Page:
Import prices down again in November

December 13, 2001

The U.S. Import Price Index decreased 1.6 percent in November. The decline followed a 2.4-percent decrease in October and reflected continuing drops in both petroleum and nonpetroleum prices.

Over-the-month percent change in price index for imports, November 2000-November 2001 (not seasonally adjusted)
[Chart data—TXT]

The sharp declines for overall imports in the past two months were led by falling prices for petroleum and petroleum products. This index fell 10.8 percent in November, after falling 15.9 percent in October. The index for nonpetroleum import prices also fell in October and November, down 0.6 percent in each month.

The decline for imported goods for the 12 months ended in November was 8.9 percent. Over the past 12 months, petroleum prices fell 40.8 percent. The nonpetroleum index has decreased in 10 consecutive months and was down 3.6 percent for the year.

These data are a product of the BLS International Price program. Learn more in "U.S. Import and Export Price Indexes - November 2001," news release USDL 01-465. Note: import price data are subject to revision in each of the three months after original publication.

SUGGESTED CITATION

Bureau of Labor Statistics, U.S. Department of Labor, The Economics Daily, Import prices down again in November on the Internet at http://www.bls.gov/opub/ted/2001/dec/wk2/art04.htm (visited August 28, 2016).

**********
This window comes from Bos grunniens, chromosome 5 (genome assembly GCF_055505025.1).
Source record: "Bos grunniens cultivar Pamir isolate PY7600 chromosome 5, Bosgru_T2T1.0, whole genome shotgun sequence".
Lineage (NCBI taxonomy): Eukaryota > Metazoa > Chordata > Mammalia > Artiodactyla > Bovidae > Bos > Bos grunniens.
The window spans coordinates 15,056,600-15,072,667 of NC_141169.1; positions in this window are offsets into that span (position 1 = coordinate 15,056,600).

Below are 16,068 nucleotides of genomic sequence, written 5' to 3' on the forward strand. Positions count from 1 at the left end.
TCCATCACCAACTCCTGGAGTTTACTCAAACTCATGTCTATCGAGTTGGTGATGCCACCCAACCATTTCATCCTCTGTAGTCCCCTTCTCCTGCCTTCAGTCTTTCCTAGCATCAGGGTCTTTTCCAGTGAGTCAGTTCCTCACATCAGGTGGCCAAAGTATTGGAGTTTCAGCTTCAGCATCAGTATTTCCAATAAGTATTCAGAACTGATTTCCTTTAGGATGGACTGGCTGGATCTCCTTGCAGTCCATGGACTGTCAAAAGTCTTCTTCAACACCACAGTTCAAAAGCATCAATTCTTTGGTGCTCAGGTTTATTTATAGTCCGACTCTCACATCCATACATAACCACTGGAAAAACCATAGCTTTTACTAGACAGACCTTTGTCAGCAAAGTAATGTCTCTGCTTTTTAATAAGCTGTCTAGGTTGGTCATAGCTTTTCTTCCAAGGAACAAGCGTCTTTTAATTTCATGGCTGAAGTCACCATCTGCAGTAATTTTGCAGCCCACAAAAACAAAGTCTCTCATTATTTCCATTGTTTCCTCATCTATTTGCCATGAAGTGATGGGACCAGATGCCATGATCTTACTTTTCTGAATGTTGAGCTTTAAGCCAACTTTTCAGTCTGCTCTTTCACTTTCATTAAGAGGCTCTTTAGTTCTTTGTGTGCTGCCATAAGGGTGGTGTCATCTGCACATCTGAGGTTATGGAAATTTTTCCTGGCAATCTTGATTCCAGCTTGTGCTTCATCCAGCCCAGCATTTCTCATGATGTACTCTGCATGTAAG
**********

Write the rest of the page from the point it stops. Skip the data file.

OF INTEREST

Recent editions of Spotlight on Statistics

  • A look at healthcare spending, employment, pay, benefits, and prices
    As one of the largest U.S. industries, healthcare is steadily growing to meet the needs of an increasing population with an increasing life expectancy. This Spotlight looks at how much people spend on healthcare, current and projected employment in the industry, employer-provided healthcare benefits, healthcare prices, and pay for workers in healthcare occupations.

  • Employment and Wages in Healthcare Occupations
    Healthcare occupations are a significant percentage of U.S. employment. Some of the largest and highest paying occupations are in healthcare. This Spotlight examines employment and wages for healthcare occupations.

  • Fifty years of looking at changes in peoples lives
    Longitudinal surveys help us understand long-term changes, such as how events that happened when a person was in high school affect labor market success as an adult.